The irradiation surface may be scanned with the laser light of the light exposure apparatus of the present invention as the laser light moves relatively to the surface.

The irradiation surface in the light exposure apparatus of the present invention may be a surface of a resist or photosensitive resin such as photosensitive polyimide or photosensitive acrylic applied over a substrate.

The laser light in the light exposure apparatus of the present invention may have a linear shape.

An aspect of a method for making the semiconductor device of the present invention is that a resist film over a substrate is exposed to pulsed laser light to perform a light exposure process in making the semiconductor device, wherein a solid-state laser is used as a laser source of the laser light, and the laser light has a repetition rate of 1 MHz or higher.

Another aspect of a method for making the semiconductor device of the present invention is that a resist film over a substrate is exposed to pulsed laser light to perform a light exposure process in making the semiconductor device, wherein a solid-state laser is used as a laser source of the laser light, and the laser light has a repetition rate of 5 MHz or higher.

Another aspect of a method for making the semiconductor device of the present invention is that a resist film over a substrate is exposed to pulsed laser light to perform a light exposure process in making the semiconductor device, wherein a solid-state laser is used as a laser source of the laser light, and the laser light has a repetition rate of 50 MHz or higher.

Another aspect of a method for making the semiconductor device of the present invention is that a resist film over a substrate is exposed to pulsed laser light to perform a light exposure process in making the semiconductor device, wherein a solid-state laser is used as a laser source of the laser tight, and the laser light has a repetition rate of 80 MHz or higher.

In the light exposure process in the present invention, a photomask or a reticle on which a pattern is formed on a transparent substrate by a light-shielding film may be used as a mask.

In the light exposure process in the present invention, a hologram or the computer-generated hologram may be used as a mask.

The pulse width of the laser light of the present invention may be 1/100 or smaller one cycle width of the laser light.

The pulse width of the laser light of the present invention may be 1/200 or smaller of one cycle width of the laser light.

The pulse width of the laser light of the present invention may be 1/500 or smaller of one cycle width of the laser light.

In the present invention, the movement rate is 0.1 μm or smaller every pulse, and the maximum value of a scanning speed is 5 cm/sec or more.

In the present invention, the movement rate is 0.01 μm or smaller every pulse, and the maximum value of a scanning speed is 5 cm/sec or more.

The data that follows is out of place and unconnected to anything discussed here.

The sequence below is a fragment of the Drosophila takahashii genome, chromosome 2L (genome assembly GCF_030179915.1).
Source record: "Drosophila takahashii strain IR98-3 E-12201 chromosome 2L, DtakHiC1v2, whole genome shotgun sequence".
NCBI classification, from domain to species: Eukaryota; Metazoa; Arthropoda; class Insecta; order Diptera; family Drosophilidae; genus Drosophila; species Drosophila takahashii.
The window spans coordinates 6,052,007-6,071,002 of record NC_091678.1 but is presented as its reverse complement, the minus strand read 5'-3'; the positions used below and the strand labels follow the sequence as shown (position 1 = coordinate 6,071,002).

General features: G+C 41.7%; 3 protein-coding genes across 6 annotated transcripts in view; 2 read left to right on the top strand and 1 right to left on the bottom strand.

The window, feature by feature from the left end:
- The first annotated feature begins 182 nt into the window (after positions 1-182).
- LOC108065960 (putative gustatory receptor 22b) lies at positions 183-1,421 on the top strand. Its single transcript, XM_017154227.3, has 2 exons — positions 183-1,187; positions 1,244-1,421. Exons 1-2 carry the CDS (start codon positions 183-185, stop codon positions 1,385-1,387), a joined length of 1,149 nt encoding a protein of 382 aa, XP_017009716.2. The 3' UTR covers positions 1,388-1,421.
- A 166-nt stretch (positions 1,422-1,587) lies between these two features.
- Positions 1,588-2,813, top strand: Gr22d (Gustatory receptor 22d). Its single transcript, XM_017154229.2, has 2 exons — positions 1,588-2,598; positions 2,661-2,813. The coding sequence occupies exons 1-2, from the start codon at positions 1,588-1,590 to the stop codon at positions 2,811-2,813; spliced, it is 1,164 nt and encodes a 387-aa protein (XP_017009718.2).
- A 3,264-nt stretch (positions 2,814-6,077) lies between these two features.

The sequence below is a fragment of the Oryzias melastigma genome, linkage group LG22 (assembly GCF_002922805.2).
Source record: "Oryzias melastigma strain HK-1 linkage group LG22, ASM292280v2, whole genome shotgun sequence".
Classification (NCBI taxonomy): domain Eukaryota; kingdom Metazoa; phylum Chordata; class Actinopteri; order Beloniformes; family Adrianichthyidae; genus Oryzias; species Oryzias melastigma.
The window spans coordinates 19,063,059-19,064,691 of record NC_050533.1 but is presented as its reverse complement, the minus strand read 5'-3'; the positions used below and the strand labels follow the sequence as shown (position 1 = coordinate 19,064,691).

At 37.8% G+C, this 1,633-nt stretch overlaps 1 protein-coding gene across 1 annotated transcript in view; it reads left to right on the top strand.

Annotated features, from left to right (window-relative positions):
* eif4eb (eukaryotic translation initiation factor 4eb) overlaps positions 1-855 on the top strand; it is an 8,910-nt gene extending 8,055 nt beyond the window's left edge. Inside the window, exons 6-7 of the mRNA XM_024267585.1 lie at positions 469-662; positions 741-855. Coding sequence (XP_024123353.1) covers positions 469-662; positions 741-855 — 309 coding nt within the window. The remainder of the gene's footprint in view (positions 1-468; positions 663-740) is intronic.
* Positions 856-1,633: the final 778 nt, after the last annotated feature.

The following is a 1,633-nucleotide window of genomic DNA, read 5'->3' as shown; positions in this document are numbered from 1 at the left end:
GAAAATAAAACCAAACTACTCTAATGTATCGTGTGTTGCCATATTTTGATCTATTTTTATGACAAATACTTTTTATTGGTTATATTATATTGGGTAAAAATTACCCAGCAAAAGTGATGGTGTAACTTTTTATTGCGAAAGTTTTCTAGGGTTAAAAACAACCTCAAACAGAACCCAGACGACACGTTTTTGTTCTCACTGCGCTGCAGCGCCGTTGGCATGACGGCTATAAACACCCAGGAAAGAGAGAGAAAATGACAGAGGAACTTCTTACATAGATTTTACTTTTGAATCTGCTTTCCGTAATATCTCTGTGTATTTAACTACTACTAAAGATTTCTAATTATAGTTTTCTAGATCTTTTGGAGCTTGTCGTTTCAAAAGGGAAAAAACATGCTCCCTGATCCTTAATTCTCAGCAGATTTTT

In the present invention, an overlap percentage of the laser light between pulses may be 99.9% or more, and the maximum value of a scanning speed may be 5 cm/sec or more.

In the present invention, an overlap percentage of the laser light between pulses may be 99.99% or more, and the maximum value of a scanning speed may be 5 cm/sec or more.

In the present invention, an overlap percentage of the laser light between pulses may be 99.999% or more, and the maximum value of a scanning speed may be 5 cm/sec or more.

In the present invention, the irradiation surface may be scanned with the laser light as the laser light moves relatively to the surface.

In the present invention, the laser light may have a linear shape.

With the light exposure apparatus of the present invention, variation in laser light exposure on an irradiation surface can be suppressed. Accordingly, variation in line width such as that of wiring can be suppressed in the semiconductor devices, so that the defect rate of semiconductor devices can be suppressed. Therefore, a yield in semiconductor devices can be improved and semiconductor devices with reduced variation can be made.

In addition, in the light exposure apparatus of the present invention, improvement in throughput in the light exposure process of the semiconductor device can be expected since the speed of scanning a substrate can be increased. Therefore, takt time can be reduced considerably in a method for making the semiconductor devices each having one substrate.

BRIEF DESCRIPTION OF THE DRAWINGS

In the accompanying drawings:

FIG. 1 is a diagram illustrating an embodiment mode of the present invention.

FIGS. 2A to 2C are diagrams illustrating an embodiment mode of the present invention.

FIG. 3 is a diagram illustrating an embodiment mode of the present invention.

FIG. 4 is a diagram illustrating an embodiment mode of the present invention.

FIG. 5 is a diagram illustrating an embodiment mode of the present invention